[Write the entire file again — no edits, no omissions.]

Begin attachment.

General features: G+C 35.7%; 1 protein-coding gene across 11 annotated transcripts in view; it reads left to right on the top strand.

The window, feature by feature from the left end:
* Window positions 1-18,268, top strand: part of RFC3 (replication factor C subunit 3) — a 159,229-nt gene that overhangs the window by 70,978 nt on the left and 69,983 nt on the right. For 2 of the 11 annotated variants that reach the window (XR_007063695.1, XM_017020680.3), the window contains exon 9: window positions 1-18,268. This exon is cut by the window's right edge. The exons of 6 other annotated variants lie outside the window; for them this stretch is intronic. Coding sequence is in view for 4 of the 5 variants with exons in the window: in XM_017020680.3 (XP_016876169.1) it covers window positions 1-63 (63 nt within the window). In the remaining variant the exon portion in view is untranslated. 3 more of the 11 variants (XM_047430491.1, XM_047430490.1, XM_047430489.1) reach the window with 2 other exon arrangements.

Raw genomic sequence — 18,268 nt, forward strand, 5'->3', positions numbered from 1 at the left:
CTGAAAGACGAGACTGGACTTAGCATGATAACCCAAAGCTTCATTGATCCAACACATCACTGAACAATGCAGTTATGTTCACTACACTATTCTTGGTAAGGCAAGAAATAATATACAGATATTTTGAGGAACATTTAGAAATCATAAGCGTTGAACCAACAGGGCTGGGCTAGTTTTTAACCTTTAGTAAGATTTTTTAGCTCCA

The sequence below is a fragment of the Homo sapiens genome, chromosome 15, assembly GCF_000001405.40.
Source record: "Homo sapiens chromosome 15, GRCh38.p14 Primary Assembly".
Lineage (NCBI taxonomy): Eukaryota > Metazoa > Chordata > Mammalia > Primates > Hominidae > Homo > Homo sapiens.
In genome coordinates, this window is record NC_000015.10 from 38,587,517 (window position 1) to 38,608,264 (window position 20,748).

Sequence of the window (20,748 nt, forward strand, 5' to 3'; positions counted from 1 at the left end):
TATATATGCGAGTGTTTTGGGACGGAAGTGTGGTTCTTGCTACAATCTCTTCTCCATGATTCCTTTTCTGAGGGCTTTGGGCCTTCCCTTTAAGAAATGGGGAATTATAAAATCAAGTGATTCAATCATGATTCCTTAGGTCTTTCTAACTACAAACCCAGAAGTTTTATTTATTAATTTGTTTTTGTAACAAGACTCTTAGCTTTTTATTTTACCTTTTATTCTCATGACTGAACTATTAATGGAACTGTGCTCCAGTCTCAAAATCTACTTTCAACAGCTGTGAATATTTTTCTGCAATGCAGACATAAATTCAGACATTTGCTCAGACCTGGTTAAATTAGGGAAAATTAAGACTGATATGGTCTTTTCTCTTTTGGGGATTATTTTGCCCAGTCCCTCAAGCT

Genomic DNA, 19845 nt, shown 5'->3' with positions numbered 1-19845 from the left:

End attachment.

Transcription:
General features: G+C 35.7%; 1 protein-coding gene across 11 annotated transcripts in view; it reads left to right on the top strand.

The window, feature by feature from the left end:
* Window positions 1-18,268, top strand: part of RFC3 (replication factor C subunit 3) — a 159,229-nt gene that overhangs the window by 70,978 nt on the left and 69,983 nt on the right. For 2 of the 11 annotated variants that reach the window (XR_007063695.1, XM_017020680.3), the window contains exon 9: window positions 1-18,268. This exon is cut by the window's right edge. The exons of 6 other annotated variants lie outside the window; for them this stretch is intronic. Coding sequence is in view for 4 of the 5 variants with exons in the window: in XM_017020680.3 (XP_016876169.1) it covers window positions 1-63 (63 nt within the window). In the remaining variant the exon portion in view is untranslated. 3 more of the 11 variants (XM_047430491.1, XM_047430490.1, XM_047430489.1) reach the window with 2 other exon arrangements.

Raw genomic sequence — 18,268 nt, forward strand, 5'->3', positions numbered from 1 at the left:
CTGAAAGACGAGACTGGACTTAGCATGATAACCCAAAGCTTCATTGATCCAACACATCACTGAACAATGCAGTTATGTTCACTACACTATTCTTGGTAAGGCAAGAAATAATATACAGATATTTTGAGGAACATTTAGAAATCATAAGCGTTGAACCAACAGGGCTGGGCTAGTTTTTAACCTTTAGTAAGATTTTTTAGCTCCA

The sequence below is a fragment of the Homo sapiens genome, chromosome 15, assembly GCF_000001405.40.
Source record: "Homo sapiens chromosome 15, GRCh38.p14 Primary Assembly".
Lineage (NCBI taxonomy): Eukaryota > Metazoa > Chordata > Mammalia > Primates > Hominidae > Homo > Homo sapiens.
In genome coordinates, this window is record NC_000015.10 from 38,587,517 (window position 1) to 38,608,264 (window position 20,748).

Sequence of the window (20,748 nt, forward strand, 5' to 3'; positions counted from 1 at the left end):
TATATATGCGAGTGTTTTGGGACGGAAGTGTGGTTCTTGCTACAATCTCTTCTCCATGATTCCTTTTCTGAGGGCTTTGGGCCTTCCCTTTAAGAAATGGGGAATTATAAAATCAAGTGATTCAATCATGATTCCTTAGGTCTTTCTAACTACAAACCCAGAAGTTTTATTTATTAATTTGTTTTTGTAACAAGACTCTTAGCTTTTTATTTTACCTTTTATTCTCATGACTGAACTATTAATGGAACTGTGCTCCAGTCTCAAAATCTACTTTCAACAGCTGTGAATATTTTTCTGCAATGCAGACATAAATTCAGACATTTGCTCAGACCTGGTTAAATTAGGGAAAATTAAGACTGATATGGTCTTTTCTCTTTTGGGGATTATTTTGCCCAGTCCCTCAAGCT

Genomic DNA, 19845 nt, shown 5'->3' with positions numbered 1-19845 from the left: